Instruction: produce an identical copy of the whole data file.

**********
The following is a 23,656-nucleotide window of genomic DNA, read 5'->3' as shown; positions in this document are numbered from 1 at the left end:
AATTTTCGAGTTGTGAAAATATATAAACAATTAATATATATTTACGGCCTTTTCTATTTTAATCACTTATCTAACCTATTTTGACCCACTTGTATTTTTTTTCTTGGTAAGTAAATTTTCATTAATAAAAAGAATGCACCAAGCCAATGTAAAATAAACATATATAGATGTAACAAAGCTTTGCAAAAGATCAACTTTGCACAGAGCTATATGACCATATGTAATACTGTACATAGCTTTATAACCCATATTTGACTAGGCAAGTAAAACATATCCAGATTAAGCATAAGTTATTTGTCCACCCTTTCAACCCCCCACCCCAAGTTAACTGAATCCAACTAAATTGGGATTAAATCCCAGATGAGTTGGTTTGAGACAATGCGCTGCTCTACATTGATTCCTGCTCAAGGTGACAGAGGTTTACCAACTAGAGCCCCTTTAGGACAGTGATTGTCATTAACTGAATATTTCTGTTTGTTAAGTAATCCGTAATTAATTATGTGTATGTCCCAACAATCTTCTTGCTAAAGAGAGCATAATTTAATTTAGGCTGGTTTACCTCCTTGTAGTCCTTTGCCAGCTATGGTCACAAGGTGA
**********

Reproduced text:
The following is a 23,656-nucleotide window of genomic DNA, read 5'->3' as shown; positions in this document are numbered from 1 at the left end:
AATTTTCGAGTTGTGAAAATATATAAACAATTAATATATATTTACGGCCTTTTCTATTTTAATCACTTATCTAACCTATTTTGACCCACTTGTATTTTTTTTCTTGGTAAGTAAATTTTCATTAATAAAAAGAATGCACCAAGCCAATGTAAAATAAACATATATAGATGTAACAAAGCTTTGCAAAAGATCAACTTTGCACAGAGCTATATGACCATATGTAATACTGTACATAGCTTTATAACCCATATTTGACTAGGCAAGTAAAACATATCCAGATTAAGCATAAGTTATTTGTCCACCCTTTCAACCCCCCACCCCAAGTTAACTGAATCCAACTAAATTGGGATTAAATCCCAGATGAGTTGGTTTGAGACAATGCGCTGCTCTACATTGATTCCTGCTCAAGGTGACAGAGGTTTACCAACTAGAGCCCCTTTAGGACAGTGATTGTCATTAACTGAATATTTCTGTTTGTTAAGTAATCCGTAATTAATTATGTGTATGTCCCAACAATCTTCTTGCTAAAGAGAGCATAATTTAATTTAGGCTGGTTTACCTCCTTGTAGTCCTTTGCCAGCTATGGTCACAAGGTGA